True Story

Once upon a time, in America, there was a person who wanted something very badly. This person held solid conservative values. She believed in hard work. She believed in family. She believed in the church and service to her community.

But this thing this person wanted, it turns out, wasn’t so easy to get. Everyone in her community agreed she should have it; it was the perfect fit for her sensibility.

She discovered, when she tried to get this thing, that she had to have a criminal history background check. After that, a child abuse background check. Then, once she cleared those, she needed to be finger printed and those fingerprints registered with the FBI.

So what was this thing that required such a thorough investigation of her background, her character and the assurance of future identification just in case?

Was it purchasing a gun?

Oh, this is America, people. Of course not.

This person wanted to work in the Children’s Section of her local library.

finger printing

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14 thoughts on “True Story

  1. Imagine how a man feels. Our local library, like many others, has a sign that says “No unaccompanied males allowed” in the children section.
    So as a grandfather I can’t walk in to check out books for my grandkids to read at home.

    I think this is one of the many signs of a greatly out of control, way too intrusive government.

    Bob S.

  2. Wow, I didn’t know that, and that is very sad (perhaps you could be fingerprinted,etc? :). But these laws are on the local level, not federal (I think.) It saddens me that we put bandaids on child safety, even as we allow them to be massacred.

  3. Deb Paulson,

    Wow, I didn’t know that, and that is very sad (perhaps you could be fingerprinted,etc?

    I have been fingerprinted, and a background check conducted. I have passed every qualification to carry a concealed firearm in the state of Texas.

    It saddens me that we put bandaids on child safety, even as we allow them to be massacred.

    Frankly in my opinion, issues like this — trying to bubble wrap our children — has lead to greater instances of massacres, not fewer. We stop decent people like you and I from doing what is right through layers of red tape and hassle while the criminals walk right by the ‘gun free zone’ signs.
    Most of the massacres have taken place where decent people are prohibited by law, by regulation by employment rules from fighting back. Let’s stop giving the murderers free reign.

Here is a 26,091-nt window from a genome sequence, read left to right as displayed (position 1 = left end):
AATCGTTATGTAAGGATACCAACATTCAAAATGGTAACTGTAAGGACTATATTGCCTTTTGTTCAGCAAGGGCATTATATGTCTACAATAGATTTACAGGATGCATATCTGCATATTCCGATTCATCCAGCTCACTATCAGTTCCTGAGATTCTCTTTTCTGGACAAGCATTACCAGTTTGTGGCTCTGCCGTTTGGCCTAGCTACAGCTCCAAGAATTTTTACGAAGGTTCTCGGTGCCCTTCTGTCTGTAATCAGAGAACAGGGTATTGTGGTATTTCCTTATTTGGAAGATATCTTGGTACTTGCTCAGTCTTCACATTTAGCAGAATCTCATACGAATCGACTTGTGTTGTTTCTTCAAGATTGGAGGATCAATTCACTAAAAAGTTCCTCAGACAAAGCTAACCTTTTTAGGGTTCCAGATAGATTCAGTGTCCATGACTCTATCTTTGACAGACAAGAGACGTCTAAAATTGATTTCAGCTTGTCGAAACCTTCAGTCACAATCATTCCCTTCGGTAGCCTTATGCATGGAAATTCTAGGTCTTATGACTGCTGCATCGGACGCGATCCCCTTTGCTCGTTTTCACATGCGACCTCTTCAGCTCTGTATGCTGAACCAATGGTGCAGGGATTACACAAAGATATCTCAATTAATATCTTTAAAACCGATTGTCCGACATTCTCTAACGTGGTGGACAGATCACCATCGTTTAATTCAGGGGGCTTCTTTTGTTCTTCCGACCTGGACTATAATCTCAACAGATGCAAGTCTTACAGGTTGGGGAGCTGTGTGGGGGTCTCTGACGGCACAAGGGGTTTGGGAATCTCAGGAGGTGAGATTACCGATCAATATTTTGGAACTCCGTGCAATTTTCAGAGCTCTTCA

Bob S.

  4. Deb – the ‘merica we live in is not the same place that we grew up in (with few exceptions). You will make a fine librarian.

  5. I’ve run into this same garbage trying to volunteer with scouts. At some point it’s just not worth the hassle.

  6. Well, I hope you don’t give up if it’s something you really want to do. And I’ve no quibble with trying to keep children safe from adults with bad intentions, it’s just that it’s a lot in one sector and a little in another.

  7. Bob S., You raise interesting points that are well thought out, but we do come from opposite ends on this. I don’t believe escalating the capacity for violence is the answer. From my point of view, if I felt I needed to carry a gun, it would mean that a basic capacity for trust would have been destroyed inside of me, and that would make the quality of my life very much diminished. I used to sail in drug pirate waters and everyone said that I should have a gun. Couldn’t do it. I can’t separate myself that much from the rest of humanity where I would be willing to kill them.

  8. I’m very happy to hear you are a responsible gun owner. And it must be frustrating for those like you who have to put up with the polarizing caused by irresponsible gun owners.

  9. Deb Paulson,

    I understand we come from different perspectives on this issue. I appreciate the calm and thoughtful replies.

    I don’t believe escalating the capacity for violence is the answer.
    I don’t see it as ‘escalating the capacity for violence’. Please understand I’m not trying to be offensive, just stating the obvious. I’m a husband and a father. I do not see my wife or my daughter, how ever capable otherwise, being equal to the average male in physical strength. In order to ‘escalate the potential for violence’ — they would have to be equal in violence capability to begin with.

    Same with most unarmed adults versus armed adults. We aren’t escalating anything – just making the playing field equal. If you haven’t researched mass shooting events, for example, I recommend you do so. That would be a major concern regarding children, right? So what happens when an armed murderer starts a spree? He normally continues until he encounters armed opposition — equal capacity for violence, not escalated. At the time equal opposition is encountered, he either suicides or is stopped by the armed opposition.